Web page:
In this video, Chris Thile performs J. S. Bach, Partita No. 1 in B minor, BWV 1002: III – Courante. This is a technically extremely difficult piece, performed here with incredible accuracy and clarity. As the video is not professional, therefore sound is not good, if you are after the official release of this piece, you can check the “How to purchase” link below.

The Sonatas and Partitas for solo violin (BWV 1001–1006) are a set of six works composed by Johann Sebastian Bach. They consist of three sonatas da chiesa, in four movements, and three partitas, in dance-form movements.

Johann Sebastian Bach

Bach started composing these works around 1703, while at Weimar, and the set was completed by 1720, when Bach was a Kapellmeister in Köthen.

He was almost certainly inspired by Johann Paul von Westhoff’s partitas for solo violin, since he worked alongside Westhoff at Weimar, and the older composer’s pieces share some stylistic similarities with Bach’s. Solo violin repertoire was actively growing at the time: Heinrich Ignaz Biber’s celebrated solo passacaglia appeared c.1676, Westhoff’s collections of solo violin music were published in 1682 and 1696, Johann Joseph Vilsmayr’s Artificiosus Concentus pro Camera in 1715, and finally, Johann Georg Pisendel’s solo violin sonata was composed around 1716. The tradition of writing for solo violin did not die after Bach, either; Georg Philipp Telemann published 12 Fantasias for solo violin in 1735.

The tradition of polyphonic violin writing was already well-developed in Germany, particularly by Biber, Johann Heinrich Schmelzer, and the composers of the so-called Dresden school – Johann Jakob Walther and Westhoff. Bach’s Weimar and Köthen periods were particularly suitable times for composition of secular music, for he worked as a court musician. Bach’s cello and orchestral suites date from the Köthen period, as well as the famous Brandenburg concertos and many other well-known collections of instrumental music.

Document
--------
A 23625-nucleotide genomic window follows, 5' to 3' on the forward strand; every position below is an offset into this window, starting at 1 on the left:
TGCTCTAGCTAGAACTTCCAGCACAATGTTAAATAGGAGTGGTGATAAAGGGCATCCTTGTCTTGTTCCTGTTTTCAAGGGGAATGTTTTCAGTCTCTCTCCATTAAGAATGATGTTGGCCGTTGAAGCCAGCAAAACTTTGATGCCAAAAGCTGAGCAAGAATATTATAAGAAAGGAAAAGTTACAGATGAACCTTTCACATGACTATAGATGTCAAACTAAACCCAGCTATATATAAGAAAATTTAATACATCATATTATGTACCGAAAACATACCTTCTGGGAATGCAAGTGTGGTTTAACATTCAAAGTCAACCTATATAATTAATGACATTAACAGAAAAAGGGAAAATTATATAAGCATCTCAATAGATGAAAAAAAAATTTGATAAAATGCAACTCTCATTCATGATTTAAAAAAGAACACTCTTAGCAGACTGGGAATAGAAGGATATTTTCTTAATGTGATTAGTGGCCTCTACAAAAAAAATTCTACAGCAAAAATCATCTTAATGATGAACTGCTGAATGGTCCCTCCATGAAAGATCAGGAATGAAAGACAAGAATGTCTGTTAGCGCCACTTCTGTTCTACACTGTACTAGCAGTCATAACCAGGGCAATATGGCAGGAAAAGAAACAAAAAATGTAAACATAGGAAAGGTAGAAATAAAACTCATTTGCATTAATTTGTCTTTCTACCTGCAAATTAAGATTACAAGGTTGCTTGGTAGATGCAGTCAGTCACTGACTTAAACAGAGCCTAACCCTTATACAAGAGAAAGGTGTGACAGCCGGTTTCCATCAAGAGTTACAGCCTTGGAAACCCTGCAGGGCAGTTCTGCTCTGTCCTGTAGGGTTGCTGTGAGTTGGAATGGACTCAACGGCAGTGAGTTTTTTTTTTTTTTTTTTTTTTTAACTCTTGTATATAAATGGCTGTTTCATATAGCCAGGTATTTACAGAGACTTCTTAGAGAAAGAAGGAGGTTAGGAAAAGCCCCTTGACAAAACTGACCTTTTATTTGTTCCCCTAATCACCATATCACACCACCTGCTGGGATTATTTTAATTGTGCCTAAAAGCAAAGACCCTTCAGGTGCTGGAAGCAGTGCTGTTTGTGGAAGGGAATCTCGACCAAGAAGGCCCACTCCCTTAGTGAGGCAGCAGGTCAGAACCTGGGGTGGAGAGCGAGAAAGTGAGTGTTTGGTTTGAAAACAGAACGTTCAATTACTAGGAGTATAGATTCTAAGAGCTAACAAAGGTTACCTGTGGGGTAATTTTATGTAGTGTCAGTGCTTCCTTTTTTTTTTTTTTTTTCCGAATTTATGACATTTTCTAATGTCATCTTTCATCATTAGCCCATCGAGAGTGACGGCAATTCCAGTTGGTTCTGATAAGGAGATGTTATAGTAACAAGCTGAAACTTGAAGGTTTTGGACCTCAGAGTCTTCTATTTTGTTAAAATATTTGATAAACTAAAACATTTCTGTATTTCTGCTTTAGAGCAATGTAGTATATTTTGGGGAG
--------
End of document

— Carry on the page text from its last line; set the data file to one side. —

It is not known whether Bach’s works were performed during his lifetime or, if they were, who the performer was. Johann Georg Pisendel and Jean-Baptiste Volumier, both talented violinists in the Dresden court, have been suggested as possible performers, as was Joseph Spiess, leader of the orchestra in Köthen. Friedrich Wilhelm Rust, who would later become part of the Bach family circle in Leipzig, also became a likely candidate.

[2] Bach himself also possibly gave the first performance. According to his son Carl Philipp Emanuel Bach, “in his youth, and until the approach of old age, he played the violin cleanly and powerfully”.

For more info, you can refer to the following: Link to Wikipedia article

Music Score

You can download the music score (PDF) here: IMSLP01305-BWV1002

If you are interested to find all the music scores for the 6 Violin Sonatas and Partitas, BWV 1001-1006 (Bach, Johann Sebastian), you can go to IMSLP.org. Here is the imslp.org direct link to the 6 Violin Sonatas and partitas.

How to Purchase it

You can purchase an audio release of this piece from: Amazon (Bach: Sonatas and Partitas, Vol. 1), or iTunes

About the PartiTa No.1

ComposerBach, Johann Sebastian
Opus/Catalogue NumberBWV 1002
KeyB minor
Movements/Sections8 movements:

  1. Allemanda
  2. Double
  3. Courante
  4. Double
  5. Sarabande
  6. Double
  7. Tempo di Borea (“Gavotte”)
  8. Double
Year/Date of Composition1720
First Publication1802
Piece StyleBaroque
InstrumentationViolin (solo)
External LinksWikipedia article

 

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